Could the U.S. military help save the Great Salt Lake?

A new designation aims to help protect the lake and the four military installations along its ecosystem and watershed.

(Trent Nelson | The Salt Lake Tribune) A helicopter flyover during Utah National Guard Governor's Day at Camp Williams on Saturday, Sept. 9, 2023.

The shores of the Great Salt Lake are best known for their abundant but threatened bird life and brine shrimp. But the ecosystem is also home to four U.S. military installations.

Last month, the Great Salt Lake’s health officially became a concern of the military through the department’s Sentinel Landscapes Partnership program. Through the program, the Great Salt Lake could receive federal dollars for efforts like water conservation.

“If we lose the Great Salt Lake, then the military can’t function,” said Tyler B. Smith, the installation resiliency program manager with the Utah Department of Veterans and Military Affairs.

The Great Salt Lake Sentinel Landscape spans 2.7 million acres and is one of 18 Sentinel Landscapes across the United States.

Roughly three and a half million acres of the Mojave Desert, two million acres of Kauaʻi, Oʻahu, and Hawaii Islands and part of northwest Florida are part of the Landscape Sentinel Program. The Department of Agriculture, Department of Defense, and Department of the Interior created the program in 2013 to “strengthen military readiness, conserve natural resources, bolster agricultural and forestry economies, increase public access to outdoor recreation, and enhance resilience to climate change,” according to the program’s website.

“Everything that is done in the name of climate change,” Smith said, “[like] environmental projects that help communities be more resilient, it takes money.”

(Sentinel Landscapes) A screenshot from the Sentinel Landscapes website shows the new Great Salt Lake Sentinel Landscape boundaries.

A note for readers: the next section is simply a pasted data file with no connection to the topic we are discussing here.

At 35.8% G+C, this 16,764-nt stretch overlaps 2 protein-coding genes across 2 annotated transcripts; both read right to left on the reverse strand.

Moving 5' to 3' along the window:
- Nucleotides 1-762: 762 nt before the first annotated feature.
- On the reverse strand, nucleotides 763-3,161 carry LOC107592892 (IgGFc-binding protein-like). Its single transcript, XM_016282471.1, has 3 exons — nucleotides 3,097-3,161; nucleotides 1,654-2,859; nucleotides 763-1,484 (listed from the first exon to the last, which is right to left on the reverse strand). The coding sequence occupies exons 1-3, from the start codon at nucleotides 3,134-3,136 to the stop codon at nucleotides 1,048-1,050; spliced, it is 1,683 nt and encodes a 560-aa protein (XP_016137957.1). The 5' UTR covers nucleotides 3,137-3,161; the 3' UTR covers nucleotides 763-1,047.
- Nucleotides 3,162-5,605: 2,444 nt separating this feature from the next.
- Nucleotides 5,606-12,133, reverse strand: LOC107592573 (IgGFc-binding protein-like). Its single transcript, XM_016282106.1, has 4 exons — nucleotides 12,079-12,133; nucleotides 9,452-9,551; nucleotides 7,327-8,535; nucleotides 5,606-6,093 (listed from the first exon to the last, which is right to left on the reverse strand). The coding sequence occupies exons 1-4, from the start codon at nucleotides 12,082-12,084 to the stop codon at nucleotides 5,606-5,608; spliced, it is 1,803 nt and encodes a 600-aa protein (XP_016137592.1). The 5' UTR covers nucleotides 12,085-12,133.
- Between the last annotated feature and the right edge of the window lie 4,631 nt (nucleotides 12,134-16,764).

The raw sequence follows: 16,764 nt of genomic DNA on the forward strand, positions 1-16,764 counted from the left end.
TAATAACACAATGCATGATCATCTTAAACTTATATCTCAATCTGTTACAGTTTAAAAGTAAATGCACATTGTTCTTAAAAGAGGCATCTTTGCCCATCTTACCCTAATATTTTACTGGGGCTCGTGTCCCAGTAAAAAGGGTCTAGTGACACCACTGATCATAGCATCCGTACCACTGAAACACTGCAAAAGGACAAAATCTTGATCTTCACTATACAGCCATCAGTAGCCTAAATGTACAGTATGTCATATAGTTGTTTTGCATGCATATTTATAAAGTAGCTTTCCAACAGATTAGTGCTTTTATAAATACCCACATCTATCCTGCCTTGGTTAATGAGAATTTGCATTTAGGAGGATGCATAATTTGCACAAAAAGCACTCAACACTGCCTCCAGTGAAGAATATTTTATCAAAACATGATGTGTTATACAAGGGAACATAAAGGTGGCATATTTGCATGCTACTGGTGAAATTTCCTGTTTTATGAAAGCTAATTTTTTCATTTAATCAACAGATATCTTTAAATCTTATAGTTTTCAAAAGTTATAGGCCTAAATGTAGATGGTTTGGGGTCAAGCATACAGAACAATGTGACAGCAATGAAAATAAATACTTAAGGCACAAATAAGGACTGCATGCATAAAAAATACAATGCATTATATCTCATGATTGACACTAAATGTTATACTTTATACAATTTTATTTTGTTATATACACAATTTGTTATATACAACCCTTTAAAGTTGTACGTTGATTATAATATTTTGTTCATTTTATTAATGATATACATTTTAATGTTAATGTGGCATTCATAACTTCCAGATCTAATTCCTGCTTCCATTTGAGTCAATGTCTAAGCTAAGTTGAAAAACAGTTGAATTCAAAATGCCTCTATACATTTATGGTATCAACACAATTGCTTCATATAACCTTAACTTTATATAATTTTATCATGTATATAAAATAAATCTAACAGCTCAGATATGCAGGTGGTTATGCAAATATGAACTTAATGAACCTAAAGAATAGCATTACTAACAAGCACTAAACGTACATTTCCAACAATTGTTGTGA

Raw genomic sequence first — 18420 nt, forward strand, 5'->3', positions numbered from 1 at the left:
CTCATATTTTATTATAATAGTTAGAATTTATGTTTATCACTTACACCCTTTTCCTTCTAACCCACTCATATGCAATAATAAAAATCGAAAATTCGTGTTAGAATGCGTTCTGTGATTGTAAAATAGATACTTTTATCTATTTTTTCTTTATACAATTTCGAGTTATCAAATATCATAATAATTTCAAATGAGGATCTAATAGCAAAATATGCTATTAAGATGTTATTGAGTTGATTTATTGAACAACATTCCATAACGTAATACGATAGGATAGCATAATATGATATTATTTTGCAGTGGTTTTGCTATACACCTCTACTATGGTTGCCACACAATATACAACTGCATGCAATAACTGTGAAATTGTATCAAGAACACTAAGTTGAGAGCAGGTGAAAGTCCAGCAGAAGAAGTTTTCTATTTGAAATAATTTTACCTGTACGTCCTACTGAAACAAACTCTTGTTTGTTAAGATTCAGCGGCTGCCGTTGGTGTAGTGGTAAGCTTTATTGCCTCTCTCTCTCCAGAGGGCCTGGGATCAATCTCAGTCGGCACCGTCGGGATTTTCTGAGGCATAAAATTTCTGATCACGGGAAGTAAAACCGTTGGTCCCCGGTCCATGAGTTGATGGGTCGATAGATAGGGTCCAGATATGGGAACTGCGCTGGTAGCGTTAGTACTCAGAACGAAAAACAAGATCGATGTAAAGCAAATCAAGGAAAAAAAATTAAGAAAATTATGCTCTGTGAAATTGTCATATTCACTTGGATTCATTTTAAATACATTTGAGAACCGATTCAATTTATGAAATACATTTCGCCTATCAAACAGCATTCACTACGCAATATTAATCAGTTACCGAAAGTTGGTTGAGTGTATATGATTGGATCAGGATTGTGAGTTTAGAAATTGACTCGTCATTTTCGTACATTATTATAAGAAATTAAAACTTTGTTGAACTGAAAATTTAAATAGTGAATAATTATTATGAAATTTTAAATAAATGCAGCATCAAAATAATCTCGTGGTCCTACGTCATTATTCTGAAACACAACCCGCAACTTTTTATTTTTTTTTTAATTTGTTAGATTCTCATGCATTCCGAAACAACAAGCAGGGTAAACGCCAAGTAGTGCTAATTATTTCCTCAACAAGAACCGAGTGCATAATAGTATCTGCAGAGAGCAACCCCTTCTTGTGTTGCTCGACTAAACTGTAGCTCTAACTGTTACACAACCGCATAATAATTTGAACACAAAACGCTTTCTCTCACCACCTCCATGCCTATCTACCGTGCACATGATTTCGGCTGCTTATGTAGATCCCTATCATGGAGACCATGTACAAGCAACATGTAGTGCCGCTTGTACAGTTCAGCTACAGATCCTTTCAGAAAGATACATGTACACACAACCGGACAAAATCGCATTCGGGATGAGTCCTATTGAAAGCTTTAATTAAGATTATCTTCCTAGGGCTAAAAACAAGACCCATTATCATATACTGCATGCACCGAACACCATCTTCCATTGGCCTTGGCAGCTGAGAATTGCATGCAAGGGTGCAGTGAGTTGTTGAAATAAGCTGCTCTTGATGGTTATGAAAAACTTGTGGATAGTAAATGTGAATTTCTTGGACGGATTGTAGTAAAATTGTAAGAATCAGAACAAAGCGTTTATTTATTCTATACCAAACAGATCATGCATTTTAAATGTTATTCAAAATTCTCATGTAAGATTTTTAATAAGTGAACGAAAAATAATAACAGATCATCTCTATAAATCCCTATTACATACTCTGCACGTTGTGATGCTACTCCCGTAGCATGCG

Conservation easements on wild and agricultural lands could be one way to use those dollars — although Smith noted that the military will only work with willing landowners. “In no way will it ever infringe upon the rights of the landowner, it’s completely voluntary,” Smith said.

For example, Department of Defense and army programs helped preserve 662 acres near Camp Williams in Bluffdale.

The Sentinel Landscapes Partnership model is already working effectively in other states, Smith said. “There’s a lot of wildlife habitat that’s been preserved,” he said, “a lot of lands are being acquired and conveyed back to Native American tribes.”

Smith said, “a lot of our focus is going to be on water sources, and improving watersheds and water conservation and things of that nature.”

The Utah Inland Port Authority is currently proposing and developing industrial projects along the shores of the Great Salt Lake on sensitive wetlands. Could the military potentially step in to preserve those lands instead?

Smith said that the Great Salt Lake Landscape Sentinel priorities “are completely consistent with the state’s priorities,” and “it all works hand in hand.”

“So if there is any kind of nature based project related to the inland port, absolutely, we’ll consider that as one of them as long as it meets our goals and objectives,” Smith said.